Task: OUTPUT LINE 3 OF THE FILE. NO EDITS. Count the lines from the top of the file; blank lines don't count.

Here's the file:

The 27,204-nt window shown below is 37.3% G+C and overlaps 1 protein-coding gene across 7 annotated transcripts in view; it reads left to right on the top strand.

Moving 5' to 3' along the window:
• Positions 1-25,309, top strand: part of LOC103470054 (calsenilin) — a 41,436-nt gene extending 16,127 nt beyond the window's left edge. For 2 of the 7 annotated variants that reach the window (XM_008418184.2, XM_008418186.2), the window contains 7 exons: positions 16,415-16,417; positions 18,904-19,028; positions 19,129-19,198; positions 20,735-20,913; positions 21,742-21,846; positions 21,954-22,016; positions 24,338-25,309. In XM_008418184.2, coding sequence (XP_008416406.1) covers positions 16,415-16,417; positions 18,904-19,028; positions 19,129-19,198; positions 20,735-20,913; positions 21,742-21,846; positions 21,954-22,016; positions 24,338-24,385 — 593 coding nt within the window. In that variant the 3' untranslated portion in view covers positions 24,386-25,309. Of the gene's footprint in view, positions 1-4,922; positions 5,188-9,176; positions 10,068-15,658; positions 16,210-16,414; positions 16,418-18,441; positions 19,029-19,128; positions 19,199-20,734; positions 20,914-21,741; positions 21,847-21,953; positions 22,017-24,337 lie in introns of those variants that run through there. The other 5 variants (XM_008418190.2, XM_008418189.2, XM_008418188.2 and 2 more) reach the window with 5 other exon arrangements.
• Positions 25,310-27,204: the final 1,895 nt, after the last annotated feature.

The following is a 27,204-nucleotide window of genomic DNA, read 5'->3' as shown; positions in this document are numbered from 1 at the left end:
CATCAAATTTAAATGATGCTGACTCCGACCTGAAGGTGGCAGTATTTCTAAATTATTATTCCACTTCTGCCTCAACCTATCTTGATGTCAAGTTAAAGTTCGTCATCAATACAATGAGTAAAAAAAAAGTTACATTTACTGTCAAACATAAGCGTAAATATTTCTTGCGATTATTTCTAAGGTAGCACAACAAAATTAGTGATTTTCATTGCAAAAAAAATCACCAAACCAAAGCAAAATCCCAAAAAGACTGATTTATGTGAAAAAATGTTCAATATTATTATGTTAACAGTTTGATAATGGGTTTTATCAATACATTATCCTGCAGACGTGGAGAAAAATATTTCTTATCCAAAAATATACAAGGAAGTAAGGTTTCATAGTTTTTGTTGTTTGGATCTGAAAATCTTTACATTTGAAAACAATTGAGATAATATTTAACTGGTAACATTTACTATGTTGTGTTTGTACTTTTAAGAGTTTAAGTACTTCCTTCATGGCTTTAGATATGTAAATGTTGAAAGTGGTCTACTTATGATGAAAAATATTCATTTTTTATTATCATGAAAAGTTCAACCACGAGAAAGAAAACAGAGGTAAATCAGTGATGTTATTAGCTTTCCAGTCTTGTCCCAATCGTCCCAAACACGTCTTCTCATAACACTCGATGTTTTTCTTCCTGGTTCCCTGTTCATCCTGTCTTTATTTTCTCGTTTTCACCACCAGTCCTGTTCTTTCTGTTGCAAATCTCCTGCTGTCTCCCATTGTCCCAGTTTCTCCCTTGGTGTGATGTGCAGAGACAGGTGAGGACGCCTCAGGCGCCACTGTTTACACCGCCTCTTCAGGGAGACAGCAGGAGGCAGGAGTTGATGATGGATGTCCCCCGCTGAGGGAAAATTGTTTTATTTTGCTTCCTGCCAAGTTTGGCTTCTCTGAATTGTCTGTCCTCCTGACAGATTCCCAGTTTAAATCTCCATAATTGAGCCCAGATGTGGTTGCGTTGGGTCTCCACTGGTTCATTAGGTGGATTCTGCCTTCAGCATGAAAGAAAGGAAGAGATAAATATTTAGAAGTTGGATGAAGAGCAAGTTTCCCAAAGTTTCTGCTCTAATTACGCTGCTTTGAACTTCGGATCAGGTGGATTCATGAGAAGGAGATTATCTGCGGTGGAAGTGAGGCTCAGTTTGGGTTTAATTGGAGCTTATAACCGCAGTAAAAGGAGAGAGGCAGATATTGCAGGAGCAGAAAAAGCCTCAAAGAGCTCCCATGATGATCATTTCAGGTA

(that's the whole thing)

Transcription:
• Positions 1-25,309, top strand: part of LOC103470054 (calsenilin) — a 41,436-nt gene extending 16,127 nt beyond the window's left edge. For 2 of the 7 annotated variants that reach the window (XM_008418184.2, XM_008418186.2), the window contains 7 exons: positions 16,415-16,417; positions 18,904-19,028; positions 19,129-19,198; positions 20,735-20,913; positions 21,742-21,846; positions 21,954-22,016; positions 24,338-25,309. In XM_008418184.2, coding sequence (XP_008416406.1) covers positions 16,415-16,417; positions 18,904-19,028; positions 19,129-19,198; positions 20,735-20,913; positions 21,742-21,846; positions 21,954-22,016; positions 24,338-24,385 — 593 coding nt within the window. In that variant the 3' untranslated portion in view covers positions 24,386-25,309. Of the gene's footprint in view, positions 1-4,922; positions 5,188-9,176; positions 10,068-15,658; positions 16,210-16,414; positions 16,418-18,441; positions 19,029-19,128; positions 19,199-20,734; positions 20,914-21,741; positions 21,847-21,953; positions 22,017-24,337 lie in introns of those variants that run through there. The other 5 variants (XM_008418190.2, XM_008418189.2, XM_008418188.2 and 2 more) reach the window with 5 other exon arrangements.